Families receive a range of supports and services that help them resolve pressing issues and improve child, parent, and family functioning.
Families are helped to meet their basic needs for:
Interpretation: Resources should be culturally relevant and can be provided directly or by referral. In some cases workers may help families directly, for example, by providing transportation, and in other cases it may be appropriate to connect the family with services offered by other community providers. If needed resources are lacking or not easily accessible within the community, the agency should advocate for their availability. To meet these basic needs continuously over time families may also need to be connected to services described in PA-FPS 7.03, such as vocational and employment services.
Family members are helped to develop and apply desired and needed competencies in areas that include, as appropriate:
Families are helped to obtain culturally-relevant community services needed to improve family functioning and promote positive parent and child development.
Interpretation: Needed community services can include: educational and literacy services, vocational and employment services, housing services, respite care services, mental health services, services for substance use conditions, domestic violence services, legal services, and children’s services (including educational, recreational, social, and therapeutic services that promote children’s physical, emotional, cognitive, and social development). To facilitate access to and reduce unnecessary duplication among services, the agency should collaborate with other involved providers, including, when applicable, personnel at the agency that makes the initial referral for family preservation and stabilization services.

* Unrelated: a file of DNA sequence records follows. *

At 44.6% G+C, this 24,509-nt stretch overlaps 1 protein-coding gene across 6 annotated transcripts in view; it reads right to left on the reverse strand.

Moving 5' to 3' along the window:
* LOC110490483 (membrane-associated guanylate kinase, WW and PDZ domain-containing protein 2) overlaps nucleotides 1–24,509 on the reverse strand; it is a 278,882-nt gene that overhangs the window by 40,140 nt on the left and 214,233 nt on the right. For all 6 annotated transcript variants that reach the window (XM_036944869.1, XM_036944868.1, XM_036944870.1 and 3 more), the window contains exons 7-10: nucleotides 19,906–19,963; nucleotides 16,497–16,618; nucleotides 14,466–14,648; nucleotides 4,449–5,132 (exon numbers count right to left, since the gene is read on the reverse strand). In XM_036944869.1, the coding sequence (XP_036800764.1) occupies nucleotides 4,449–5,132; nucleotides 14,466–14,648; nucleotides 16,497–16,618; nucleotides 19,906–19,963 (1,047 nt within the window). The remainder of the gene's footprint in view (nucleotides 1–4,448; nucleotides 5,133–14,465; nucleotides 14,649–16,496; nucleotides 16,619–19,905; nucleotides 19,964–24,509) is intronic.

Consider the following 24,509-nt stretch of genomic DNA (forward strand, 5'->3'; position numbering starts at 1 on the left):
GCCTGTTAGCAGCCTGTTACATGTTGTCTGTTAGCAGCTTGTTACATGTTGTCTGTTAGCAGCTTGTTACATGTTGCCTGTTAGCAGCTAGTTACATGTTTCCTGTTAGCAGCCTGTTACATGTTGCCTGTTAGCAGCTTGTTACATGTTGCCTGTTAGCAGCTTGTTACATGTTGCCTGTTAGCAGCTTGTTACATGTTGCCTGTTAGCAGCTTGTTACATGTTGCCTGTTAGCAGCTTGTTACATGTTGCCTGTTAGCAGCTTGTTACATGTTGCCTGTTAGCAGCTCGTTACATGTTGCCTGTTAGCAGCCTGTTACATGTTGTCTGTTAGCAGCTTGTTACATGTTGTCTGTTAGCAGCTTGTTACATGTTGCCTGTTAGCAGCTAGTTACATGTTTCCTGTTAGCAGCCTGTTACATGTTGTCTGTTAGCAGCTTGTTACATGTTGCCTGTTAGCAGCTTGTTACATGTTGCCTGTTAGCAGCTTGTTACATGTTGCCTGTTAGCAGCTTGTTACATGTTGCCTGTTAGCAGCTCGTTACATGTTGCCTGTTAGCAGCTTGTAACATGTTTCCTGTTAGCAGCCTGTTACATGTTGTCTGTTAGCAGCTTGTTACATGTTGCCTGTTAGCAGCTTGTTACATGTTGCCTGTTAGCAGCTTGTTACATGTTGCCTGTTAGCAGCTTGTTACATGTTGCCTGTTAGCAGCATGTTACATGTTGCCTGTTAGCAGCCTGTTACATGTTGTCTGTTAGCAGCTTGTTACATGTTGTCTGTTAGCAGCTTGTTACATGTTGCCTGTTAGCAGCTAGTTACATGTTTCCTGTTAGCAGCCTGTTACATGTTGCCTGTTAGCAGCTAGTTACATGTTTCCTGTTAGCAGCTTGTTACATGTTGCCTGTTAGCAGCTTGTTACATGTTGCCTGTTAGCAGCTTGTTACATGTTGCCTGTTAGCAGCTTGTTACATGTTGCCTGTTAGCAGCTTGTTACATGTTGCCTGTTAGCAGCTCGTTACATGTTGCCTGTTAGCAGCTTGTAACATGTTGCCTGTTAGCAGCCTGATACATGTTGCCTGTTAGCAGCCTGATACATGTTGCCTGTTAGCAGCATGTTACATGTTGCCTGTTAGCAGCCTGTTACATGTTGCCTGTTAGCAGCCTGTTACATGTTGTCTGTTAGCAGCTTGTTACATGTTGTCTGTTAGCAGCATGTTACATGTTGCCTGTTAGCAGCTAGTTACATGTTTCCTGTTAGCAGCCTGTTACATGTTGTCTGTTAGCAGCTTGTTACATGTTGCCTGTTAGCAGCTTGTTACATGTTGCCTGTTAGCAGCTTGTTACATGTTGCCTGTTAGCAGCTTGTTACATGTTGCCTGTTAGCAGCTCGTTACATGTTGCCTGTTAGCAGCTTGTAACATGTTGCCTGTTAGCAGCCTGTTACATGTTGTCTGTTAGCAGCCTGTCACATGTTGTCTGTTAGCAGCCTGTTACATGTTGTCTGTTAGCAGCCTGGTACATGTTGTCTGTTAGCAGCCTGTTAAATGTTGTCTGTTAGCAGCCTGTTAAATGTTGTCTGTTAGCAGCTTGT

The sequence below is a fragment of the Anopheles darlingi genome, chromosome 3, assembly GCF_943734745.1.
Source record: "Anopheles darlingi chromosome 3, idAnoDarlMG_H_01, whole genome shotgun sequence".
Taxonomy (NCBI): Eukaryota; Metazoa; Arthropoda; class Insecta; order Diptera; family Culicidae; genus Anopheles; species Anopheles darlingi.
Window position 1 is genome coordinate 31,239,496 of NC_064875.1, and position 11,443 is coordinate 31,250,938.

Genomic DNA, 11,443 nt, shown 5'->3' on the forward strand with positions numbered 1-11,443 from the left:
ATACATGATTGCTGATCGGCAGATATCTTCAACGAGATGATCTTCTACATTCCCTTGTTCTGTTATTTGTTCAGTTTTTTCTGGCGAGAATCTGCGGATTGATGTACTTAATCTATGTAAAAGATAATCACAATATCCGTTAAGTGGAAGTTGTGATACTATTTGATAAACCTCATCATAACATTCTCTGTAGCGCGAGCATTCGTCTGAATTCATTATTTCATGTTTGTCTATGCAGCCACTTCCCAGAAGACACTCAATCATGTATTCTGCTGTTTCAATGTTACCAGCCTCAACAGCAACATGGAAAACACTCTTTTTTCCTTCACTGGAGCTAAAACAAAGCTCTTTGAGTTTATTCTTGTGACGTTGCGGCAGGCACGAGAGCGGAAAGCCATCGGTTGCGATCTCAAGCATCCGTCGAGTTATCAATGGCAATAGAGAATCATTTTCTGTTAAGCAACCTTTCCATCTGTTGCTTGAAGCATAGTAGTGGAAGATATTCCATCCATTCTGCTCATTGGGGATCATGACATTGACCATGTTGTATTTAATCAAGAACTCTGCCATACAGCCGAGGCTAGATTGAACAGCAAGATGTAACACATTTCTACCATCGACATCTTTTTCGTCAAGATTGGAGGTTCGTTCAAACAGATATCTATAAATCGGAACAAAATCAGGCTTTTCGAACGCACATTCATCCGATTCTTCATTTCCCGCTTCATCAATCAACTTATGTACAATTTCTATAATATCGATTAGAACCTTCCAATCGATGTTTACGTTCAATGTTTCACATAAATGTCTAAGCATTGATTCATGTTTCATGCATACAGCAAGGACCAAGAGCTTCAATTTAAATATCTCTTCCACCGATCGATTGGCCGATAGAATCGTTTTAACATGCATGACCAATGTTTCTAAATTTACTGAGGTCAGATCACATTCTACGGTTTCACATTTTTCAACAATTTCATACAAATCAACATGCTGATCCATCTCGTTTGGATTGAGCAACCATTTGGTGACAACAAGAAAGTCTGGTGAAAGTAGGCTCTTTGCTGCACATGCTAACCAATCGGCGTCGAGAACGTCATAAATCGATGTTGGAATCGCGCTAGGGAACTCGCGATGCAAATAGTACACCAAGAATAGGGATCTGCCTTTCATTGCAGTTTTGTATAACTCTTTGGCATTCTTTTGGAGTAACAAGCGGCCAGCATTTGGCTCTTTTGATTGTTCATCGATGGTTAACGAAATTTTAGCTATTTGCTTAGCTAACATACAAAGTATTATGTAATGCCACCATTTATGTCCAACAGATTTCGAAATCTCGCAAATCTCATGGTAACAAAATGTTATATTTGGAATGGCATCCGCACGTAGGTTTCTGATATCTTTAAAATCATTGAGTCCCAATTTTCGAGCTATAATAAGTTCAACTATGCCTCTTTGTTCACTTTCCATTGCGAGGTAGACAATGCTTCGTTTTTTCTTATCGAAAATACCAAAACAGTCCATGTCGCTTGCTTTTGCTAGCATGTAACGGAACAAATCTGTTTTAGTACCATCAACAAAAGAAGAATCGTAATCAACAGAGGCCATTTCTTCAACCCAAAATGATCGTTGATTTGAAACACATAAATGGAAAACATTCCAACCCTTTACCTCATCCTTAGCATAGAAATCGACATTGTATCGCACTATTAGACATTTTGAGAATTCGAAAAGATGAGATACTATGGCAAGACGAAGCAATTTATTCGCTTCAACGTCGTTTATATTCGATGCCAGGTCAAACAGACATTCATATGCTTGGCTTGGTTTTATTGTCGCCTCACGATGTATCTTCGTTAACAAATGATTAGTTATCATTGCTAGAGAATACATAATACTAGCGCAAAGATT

Families are helped to develop and expand their informal support networks, including connections with friends, extended family, neighbors, and community members.
Interpretation: When the case involves an Indian child, this may include assisting the child or family in applying for tribal membership.
Crisis intervention services are available 24 hours a day, 7 days a week.
Interpretation: Crisis intervention services may be provided directly or through a contracted on-call provider.
If an agency offering intensive family preservation and stabilization services uses an on-call provider when its staff are not available to provide services directly, the on-call provider should: (1) share the agency's approach to service, (2) have experience with family preservation and stabilization services, and (3) be familiar with families’ specific issues or have a means of promptly acquiring all critical information.
When a program is designed to serve individuals with serious mental health needs, a qualified mental health professional is available to provide services, as needed.
Interpretation: If a program is not specifically designed to serve individuals with serious mental health needs, individuals who need these services can receive them by referral.
Interpretation: When the case involves an Indian child, the qualified mental health professional should be identified or approved by the tribal community to ensure that services are culturally appropriate and involve the family and tribal community to the greatest extent possible
NA The agency does not serve individuals with serious mental health needs.